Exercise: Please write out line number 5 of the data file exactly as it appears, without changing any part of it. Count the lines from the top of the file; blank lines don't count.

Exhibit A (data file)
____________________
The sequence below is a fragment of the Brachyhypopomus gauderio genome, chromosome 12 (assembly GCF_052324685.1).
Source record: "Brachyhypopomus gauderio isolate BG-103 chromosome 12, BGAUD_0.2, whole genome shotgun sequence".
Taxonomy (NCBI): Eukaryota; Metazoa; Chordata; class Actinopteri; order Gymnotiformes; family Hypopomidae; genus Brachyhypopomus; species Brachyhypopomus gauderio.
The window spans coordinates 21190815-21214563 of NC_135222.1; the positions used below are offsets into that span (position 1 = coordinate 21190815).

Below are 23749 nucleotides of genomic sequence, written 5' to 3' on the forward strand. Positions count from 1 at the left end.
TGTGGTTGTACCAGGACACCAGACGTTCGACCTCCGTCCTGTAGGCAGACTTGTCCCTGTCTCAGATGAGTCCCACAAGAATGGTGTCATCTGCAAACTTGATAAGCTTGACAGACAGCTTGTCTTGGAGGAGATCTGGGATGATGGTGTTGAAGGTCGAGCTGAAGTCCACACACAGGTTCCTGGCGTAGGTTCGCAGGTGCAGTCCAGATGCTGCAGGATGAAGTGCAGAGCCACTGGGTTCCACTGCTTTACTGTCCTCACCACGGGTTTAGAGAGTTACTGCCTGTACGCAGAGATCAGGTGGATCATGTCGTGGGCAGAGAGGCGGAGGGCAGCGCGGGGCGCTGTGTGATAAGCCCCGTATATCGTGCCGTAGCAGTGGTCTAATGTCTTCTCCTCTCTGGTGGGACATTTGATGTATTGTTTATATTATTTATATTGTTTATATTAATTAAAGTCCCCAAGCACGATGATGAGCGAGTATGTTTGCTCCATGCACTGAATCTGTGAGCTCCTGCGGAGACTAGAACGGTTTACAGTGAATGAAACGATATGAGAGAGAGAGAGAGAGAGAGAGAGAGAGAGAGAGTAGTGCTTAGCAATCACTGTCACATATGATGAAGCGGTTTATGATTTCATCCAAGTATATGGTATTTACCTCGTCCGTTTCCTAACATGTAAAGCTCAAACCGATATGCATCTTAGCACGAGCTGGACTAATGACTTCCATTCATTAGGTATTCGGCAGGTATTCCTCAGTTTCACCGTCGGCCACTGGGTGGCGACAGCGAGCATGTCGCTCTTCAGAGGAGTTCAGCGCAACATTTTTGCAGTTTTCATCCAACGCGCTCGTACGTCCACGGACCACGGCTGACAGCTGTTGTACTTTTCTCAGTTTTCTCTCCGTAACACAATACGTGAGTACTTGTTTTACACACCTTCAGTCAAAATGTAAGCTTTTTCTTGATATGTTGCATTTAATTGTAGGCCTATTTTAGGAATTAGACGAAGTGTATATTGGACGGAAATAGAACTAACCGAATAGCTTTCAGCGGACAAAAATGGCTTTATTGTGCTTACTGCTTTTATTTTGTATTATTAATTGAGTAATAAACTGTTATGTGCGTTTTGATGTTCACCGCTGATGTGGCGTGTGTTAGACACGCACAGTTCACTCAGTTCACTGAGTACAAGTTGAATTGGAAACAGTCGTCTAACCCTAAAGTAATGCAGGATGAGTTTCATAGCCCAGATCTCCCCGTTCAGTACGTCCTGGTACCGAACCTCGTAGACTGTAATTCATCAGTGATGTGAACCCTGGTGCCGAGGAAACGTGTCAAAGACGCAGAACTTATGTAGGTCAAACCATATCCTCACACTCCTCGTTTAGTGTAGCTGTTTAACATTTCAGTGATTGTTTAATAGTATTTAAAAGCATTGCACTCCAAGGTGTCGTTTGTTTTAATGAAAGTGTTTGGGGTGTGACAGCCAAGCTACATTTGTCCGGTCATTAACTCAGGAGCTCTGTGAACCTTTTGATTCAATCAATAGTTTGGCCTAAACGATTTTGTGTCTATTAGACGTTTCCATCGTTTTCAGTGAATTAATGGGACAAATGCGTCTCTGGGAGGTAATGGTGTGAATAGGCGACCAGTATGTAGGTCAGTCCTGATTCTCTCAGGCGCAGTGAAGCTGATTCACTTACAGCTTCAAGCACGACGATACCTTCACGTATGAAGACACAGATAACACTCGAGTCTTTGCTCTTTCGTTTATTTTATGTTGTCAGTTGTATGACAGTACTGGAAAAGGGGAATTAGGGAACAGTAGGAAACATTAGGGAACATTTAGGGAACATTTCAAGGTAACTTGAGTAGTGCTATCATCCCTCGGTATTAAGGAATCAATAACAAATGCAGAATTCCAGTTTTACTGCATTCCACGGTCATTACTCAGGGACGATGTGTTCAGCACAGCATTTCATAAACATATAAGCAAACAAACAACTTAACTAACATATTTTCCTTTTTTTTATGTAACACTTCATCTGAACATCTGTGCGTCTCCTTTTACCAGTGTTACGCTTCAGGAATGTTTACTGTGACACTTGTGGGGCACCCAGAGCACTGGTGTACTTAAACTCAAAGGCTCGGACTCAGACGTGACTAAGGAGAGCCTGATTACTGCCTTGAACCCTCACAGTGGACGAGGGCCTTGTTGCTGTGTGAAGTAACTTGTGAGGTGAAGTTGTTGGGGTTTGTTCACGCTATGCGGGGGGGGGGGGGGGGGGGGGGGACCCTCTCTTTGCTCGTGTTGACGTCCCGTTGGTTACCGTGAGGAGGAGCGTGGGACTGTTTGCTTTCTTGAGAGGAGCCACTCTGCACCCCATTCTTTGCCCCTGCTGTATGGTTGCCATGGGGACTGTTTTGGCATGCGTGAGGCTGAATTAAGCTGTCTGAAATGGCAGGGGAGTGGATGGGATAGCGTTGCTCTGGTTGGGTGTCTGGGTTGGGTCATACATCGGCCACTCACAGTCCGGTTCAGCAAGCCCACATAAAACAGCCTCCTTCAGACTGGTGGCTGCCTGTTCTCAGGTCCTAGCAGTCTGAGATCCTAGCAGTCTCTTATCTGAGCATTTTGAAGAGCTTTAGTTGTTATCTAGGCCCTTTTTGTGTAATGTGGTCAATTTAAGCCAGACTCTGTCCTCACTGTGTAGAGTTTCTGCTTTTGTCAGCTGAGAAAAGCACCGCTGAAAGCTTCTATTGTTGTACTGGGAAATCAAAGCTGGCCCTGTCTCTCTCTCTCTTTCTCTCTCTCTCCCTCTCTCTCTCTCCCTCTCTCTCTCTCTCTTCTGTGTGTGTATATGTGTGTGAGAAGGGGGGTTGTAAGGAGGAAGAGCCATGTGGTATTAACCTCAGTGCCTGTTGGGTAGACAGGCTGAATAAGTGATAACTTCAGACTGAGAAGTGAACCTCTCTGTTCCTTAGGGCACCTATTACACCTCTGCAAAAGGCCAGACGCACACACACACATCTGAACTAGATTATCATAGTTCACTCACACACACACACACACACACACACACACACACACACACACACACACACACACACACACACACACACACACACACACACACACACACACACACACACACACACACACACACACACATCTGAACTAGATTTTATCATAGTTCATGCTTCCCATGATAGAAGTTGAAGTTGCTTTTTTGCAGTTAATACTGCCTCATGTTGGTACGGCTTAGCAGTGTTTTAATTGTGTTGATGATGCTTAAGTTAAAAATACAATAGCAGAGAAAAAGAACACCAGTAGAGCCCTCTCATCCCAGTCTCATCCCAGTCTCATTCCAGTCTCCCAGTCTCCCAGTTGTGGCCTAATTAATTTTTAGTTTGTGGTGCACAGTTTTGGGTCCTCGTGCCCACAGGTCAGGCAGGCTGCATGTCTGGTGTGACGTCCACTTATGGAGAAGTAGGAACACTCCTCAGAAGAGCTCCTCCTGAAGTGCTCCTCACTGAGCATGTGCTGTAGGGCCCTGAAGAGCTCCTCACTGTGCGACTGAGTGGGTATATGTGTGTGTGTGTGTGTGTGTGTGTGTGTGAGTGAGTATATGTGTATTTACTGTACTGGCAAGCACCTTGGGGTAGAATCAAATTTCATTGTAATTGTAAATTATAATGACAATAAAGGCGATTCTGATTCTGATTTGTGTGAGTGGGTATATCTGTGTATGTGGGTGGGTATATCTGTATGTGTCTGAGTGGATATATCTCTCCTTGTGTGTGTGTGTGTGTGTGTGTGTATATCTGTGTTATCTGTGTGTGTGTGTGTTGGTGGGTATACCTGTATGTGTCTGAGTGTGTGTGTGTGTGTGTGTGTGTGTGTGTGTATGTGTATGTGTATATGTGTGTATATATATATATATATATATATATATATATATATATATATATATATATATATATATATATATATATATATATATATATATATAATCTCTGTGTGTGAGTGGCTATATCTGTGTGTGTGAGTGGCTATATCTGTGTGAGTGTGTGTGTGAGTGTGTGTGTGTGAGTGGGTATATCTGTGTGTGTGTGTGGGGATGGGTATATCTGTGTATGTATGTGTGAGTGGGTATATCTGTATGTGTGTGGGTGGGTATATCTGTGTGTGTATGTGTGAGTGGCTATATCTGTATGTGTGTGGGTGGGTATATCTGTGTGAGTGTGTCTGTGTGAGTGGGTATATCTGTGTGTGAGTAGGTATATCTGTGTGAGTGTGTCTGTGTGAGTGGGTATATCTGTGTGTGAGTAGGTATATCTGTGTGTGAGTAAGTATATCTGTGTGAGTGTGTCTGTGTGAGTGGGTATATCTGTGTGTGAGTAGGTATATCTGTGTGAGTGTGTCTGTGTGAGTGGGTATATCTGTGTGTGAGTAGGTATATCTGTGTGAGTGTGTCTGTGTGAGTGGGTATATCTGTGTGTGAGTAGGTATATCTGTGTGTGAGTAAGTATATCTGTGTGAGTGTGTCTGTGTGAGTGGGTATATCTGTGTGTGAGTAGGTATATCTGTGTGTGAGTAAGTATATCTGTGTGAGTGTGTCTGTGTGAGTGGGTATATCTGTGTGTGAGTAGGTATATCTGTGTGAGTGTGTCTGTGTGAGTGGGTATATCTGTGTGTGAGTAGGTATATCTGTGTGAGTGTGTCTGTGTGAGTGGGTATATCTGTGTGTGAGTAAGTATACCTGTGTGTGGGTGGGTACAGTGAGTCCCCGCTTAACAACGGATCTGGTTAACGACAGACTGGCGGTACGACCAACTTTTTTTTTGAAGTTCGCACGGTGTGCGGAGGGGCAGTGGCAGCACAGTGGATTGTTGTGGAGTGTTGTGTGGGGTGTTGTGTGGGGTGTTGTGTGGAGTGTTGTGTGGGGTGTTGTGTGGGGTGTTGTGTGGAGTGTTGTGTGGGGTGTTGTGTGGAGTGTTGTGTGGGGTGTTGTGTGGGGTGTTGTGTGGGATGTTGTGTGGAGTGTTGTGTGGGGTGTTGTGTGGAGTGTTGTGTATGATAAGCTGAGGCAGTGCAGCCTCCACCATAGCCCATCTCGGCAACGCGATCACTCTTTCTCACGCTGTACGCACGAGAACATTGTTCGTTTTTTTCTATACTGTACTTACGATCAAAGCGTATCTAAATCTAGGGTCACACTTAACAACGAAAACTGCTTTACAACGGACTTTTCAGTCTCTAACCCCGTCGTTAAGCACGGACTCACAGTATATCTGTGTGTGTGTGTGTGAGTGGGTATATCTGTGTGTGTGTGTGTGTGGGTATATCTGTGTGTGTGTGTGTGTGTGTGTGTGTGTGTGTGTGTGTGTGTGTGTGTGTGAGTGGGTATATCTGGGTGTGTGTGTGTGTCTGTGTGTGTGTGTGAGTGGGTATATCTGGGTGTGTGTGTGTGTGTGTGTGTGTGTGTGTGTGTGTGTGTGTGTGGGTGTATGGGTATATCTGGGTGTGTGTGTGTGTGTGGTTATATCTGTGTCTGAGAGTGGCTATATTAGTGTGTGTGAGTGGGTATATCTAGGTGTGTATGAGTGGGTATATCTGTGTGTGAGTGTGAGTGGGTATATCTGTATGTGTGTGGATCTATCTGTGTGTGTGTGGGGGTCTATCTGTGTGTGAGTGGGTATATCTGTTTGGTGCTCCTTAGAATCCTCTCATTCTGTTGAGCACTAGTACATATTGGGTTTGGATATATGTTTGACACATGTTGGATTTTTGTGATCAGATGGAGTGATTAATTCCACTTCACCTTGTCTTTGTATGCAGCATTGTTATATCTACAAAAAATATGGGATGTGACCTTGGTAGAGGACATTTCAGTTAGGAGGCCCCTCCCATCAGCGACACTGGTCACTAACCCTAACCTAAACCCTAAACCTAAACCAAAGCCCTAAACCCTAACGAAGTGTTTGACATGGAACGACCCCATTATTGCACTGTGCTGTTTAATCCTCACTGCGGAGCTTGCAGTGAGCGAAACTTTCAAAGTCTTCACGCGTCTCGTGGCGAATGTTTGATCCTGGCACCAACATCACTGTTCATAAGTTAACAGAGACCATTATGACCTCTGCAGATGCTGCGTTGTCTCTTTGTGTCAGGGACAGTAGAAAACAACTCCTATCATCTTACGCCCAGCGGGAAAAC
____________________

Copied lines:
Below are 23749 nucleotides of genomic sequence, written 5' to 3' on the forward strand. Positions count from 1 at the left end.